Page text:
Sunday, February 6, 2011

Armed Forces Tribunal throws up its hands

J. Venkatesan
New Delhi: The Armed Forces Tribunal, New Delhi, has expressed its anguish over lack of powers to get its orders executed. Many a time it has found itself helpless as its orders are not being implemented by authorities, said the Tribunal.In a brief order, the Tribunal, comprising Chairperson Justice A.K. Mathur and M.L. Naidu, said it had issued notice to all authorities including the Defence Secretary but to no avail. “The orders are at the mercy of the authorities; if they wish, they can execute and if they do not wish, they may not. This is a serious thing which has already been taken up with the government, but without any result.” No provision in Act

The Tribunal said: “We feel that we are handicapped because we do not have powers to issue civil contempt to get the orders of the Tribunal executed. It is sad that the power of civil contempt has not been given in the Armed Forces Tribunal Act. It may be an error or omission or may be deliberate… We feel helpless in the matters.”The only power to prosecute a person for criminal contempt had been given under Section 19.

“It is a very strange state of affairs and we are sorry to say that we cannot help the petitioner [in this case in which the order passed on January 25, 2010 has not been implemented so far].”

The Tribunal had ordered the Army to reinstate Fayaz Khan, after quashing a summary court martial that dismissed him from service as a religious teacher in 25 Rajput Regiment on charges of having links with Islamic terror groups.

Pointing out that the lack of civil contempt power was greatly hampering its functioning, the Tribunal said a recommendation had been sent to the government for making an amendment in the Act. The Tribunal granted leave to the petitioner to approach the Supreme Court, which could give proper directions to make it functional and effective

Online edition of India's National Newspaper


  1. So, what does one do? Earlier in Nov 2010, Justice Mathur of the Principal Bench AFT, Delhi (de-facto boss of all AFTs) had said at a seminar that of 4000 cases filed by veterans since the inception of AFTs a year ago, in 3600 cases judgements issued have been favourable to the veterans and against the Govt but, sadly, the Govt has not acted upon even one of the judgements. He had felt that the AFTs would serve no purpose unless it is given more teeth- power to get its judgements implemented. It is a sad story, every way.

    Brig VA Subramanyam, Chennai

  2. AFT has powers of contempt and can take coercive action in case of non-implementation of its orders : Kerala High Court.
    In a proactive decision, a Division Bench of the Hon’ble Kerala High Court has cleared the fog.

    The High Court has held and interpreted that a combined reading of Sections 19 and 25 of the AFT Act and Rule 25 of the statutory AFT Procedure Rules, goes to show that the Tribunal shall very much have the inherent jurisdiction to take coercive action for non-implementation of its orders by treating it as criminal contempt. The High Court has ruled that non-implementation of the final orders of the Tribunal amounts to obstruction and interference with the course of justice, and is hence criminal contempt for which the Tribunal is entitled to initiate prosecution proceedings under Section 19(1) of the AFT Act. Usually, it is the jurisdiction under civil contempt that is invoked by Courts in cases of disobedience of orders and directions.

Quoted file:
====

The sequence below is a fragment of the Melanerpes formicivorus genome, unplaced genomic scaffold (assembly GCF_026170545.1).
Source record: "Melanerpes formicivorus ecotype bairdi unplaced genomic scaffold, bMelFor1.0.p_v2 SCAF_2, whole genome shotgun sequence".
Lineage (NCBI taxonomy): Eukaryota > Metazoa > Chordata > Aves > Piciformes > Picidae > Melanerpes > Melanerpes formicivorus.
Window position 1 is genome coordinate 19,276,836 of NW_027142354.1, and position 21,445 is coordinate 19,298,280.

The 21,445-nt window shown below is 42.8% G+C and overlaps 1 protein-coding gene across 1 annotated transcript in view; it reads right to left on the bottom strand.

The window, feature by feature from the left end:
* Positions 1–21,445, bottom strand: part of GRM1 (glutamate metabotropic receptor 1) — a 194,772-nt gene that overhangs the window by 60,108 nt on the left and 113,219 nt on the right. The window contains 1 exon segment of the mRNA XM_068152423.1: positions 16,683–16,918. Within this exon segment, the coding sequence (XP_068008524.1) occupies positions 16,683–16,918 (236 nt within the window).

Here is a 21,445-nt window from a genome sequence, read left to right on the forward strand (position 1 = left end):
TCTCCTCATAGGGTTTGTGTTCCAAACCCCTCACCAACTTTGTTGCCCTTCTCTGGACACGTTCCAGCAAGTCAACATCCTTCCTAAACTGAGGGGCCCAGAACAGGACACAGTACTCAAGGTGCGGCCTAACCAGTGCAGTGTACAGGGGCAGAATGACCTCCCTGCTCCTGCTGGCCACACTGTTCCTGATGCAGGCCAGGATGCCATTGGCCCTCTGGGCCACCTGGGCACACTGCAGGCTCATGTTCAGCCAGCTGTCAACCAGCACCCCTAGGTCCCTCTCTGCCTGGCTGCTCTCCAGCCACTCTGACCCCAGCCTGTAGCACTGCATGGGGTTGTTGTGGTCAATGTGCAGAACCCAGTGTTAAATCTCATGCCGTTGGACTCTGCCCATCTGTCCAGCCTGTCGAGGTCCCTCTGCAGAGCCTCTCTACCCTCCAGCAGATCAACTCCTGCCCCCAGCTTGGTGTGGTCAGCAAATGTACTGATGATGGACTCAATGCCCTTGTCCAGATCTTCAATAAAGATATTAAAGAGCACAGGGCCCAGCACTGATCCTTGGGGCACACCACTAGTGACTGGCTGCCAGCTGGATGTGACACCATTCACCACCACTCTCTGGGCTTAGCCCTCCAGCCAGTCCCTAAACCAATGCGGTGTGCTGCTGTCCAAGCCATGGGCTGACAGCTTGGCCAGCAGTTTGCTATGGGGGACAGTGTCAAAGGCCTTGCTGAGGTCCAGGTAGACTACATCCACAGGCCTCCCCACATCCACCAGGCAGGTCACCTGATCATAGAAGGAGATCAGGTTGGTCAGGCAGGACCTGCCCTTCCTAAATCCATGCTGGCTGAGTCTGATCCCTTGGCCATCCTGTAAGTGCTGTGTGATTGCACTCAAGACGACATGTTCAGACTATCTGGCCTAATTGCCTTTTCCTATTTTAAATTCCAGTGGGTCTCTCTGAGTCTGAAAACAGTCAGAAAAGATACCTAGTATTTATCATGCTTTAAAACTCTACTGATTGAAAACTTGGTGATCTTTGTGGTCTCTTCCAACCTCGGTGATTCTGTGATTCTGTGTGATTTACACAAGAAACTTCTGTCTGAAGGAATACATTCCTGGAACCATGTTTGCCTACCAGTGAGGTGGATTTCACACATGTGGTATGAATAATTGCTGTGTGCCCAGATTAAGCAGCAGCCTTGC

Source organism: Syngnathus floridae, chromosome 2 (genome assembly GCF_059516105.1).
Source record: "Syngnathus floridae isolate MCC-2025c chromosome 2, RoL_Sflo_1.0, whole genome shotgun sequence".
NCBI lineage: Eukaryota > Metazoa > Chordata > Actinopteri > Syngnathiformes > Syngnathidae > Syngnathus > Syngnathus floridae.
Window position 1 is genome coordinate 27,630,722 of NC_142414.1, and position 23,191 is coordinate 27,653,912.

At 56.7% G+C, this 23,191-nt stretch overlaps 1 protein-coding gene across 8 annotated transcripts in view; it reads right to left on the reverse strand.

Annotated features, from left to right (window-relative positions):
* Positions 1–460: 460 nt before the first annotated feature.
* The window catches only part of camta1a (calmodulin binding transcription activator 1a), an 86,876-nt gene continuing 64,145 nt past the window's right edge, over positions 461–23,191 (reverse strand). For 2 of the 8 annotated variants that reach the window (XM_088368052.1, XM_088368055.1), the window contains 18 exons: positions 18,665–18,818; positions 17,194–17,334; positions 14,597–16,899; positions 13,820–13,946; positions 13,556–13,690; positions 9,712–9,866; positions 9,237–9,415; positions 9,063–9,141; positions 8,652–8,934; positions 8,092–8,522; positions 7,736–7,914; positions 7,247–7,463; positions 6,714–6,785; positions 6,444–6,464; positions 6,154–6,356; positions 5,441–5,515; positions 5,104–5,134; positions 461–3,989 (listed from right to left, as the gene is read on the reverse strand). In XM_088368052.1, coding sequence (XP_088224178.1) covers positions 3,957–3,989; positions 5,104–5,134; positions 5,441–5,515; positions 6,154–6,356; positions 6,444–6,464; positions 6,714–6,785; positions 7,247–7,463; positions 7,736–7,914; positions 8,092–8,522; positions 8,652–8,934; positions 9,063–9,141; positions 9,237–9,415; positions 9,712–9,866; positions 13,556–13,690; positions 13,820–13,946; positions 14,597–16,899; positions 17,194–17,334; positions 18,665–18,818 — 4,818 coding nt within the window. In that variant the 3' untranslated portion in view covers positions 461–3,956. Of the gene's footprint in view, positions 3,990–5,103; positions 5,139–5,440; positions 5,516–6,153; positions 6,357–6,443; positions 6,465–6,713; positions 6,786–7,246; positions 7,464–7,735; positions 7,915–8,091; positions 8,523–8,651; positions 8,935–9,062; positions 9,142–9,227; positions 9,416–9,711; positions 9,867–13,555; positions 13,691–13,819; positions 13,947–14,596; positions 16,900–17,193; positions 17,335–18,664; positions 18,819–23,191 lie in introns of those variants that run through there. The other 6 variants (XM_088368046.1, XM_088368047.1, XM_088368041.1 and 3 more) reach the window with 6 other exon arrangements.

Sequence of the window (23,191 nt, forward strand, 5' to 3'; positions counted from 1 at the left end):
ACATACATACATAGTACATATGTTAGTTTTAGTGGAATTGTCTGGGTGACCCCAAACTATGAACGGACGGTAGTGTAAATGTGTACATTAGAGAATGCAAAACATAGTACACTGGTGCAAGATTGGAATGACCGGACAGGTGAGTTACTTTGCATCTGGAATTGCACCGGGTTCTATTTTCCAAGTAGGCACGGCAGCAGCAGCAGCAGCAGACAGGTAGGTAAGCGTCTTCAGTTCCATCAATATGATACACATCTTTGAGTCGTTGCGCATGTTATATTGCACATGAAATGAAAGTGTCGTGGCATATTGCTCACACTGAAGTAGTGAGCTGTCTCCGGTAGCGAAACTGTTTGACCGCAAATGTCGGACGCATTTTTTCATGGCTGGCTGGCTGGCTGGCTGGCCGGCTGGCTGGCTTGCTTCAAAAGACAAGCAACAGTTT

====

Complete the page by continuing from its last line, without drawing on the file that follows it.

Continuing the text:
It may be recalled that while the powers of criminal contempt are explicitly provided to the Tribunal under the Act, there is no mention of civil contempt in the entire statute. The absence of substantive provisions of civil contempt in the AFT Act however appears to be deliberate rather than a mere omission since the Administrative Tribunals Act on the civil side (by which the Central Administrative Tribunals are governed) has granted full powers of civil contempt to CATs and moreover there is a mention of civil contempt in various rules and forms appended with the statutory AFT Rules also albeit without any supporting section in the primary Act, a fact which points to some kind of mischief at the drafting stage wherein the provision which existed in the initial drafts of the AFT Act was deliberately omitted from the final version submitted to the Law Ministry and then to the Parliament. Perhaps the Ministry of Defence knew that non-compliance of the orders would remain a rule rather than an exception. It may be recalled that more than 90% of orders passed by Hon’ble High Courts and Tribunals, especially in pensionary matters, are not implemented till the time a contempt petition is filed.

    Navdeep Singh

  3. Subject: Implementation of AFT Judgements

    Dear Sir,

    It would be incorrect to say that No Judgement of the AFT have been implemented by the Govt so far; As far as the Jaipur Bench is concerned, most of the Judgements have been implemented; though a bit late and not within the stipulated three months. The issue primarily concerns the Power of contempt provided in the AFT Act. Whilst the power of Criminal contempt has been provided, the power of Civil contempt is not there. Implementation of judgements would be facilitated if the power of Civil contempt is provided in the Act, as is inclusive in the CAT and all other tribunal acts.

    Susheel Gupta

  4. Integrated HQ of MoD (ARMY) have no/zero fear against Armed Forces Tribunal.AFT is a white elephant/without enough power/helpless in front of IHQ of MoD (Army).They are Implementing their orders timely.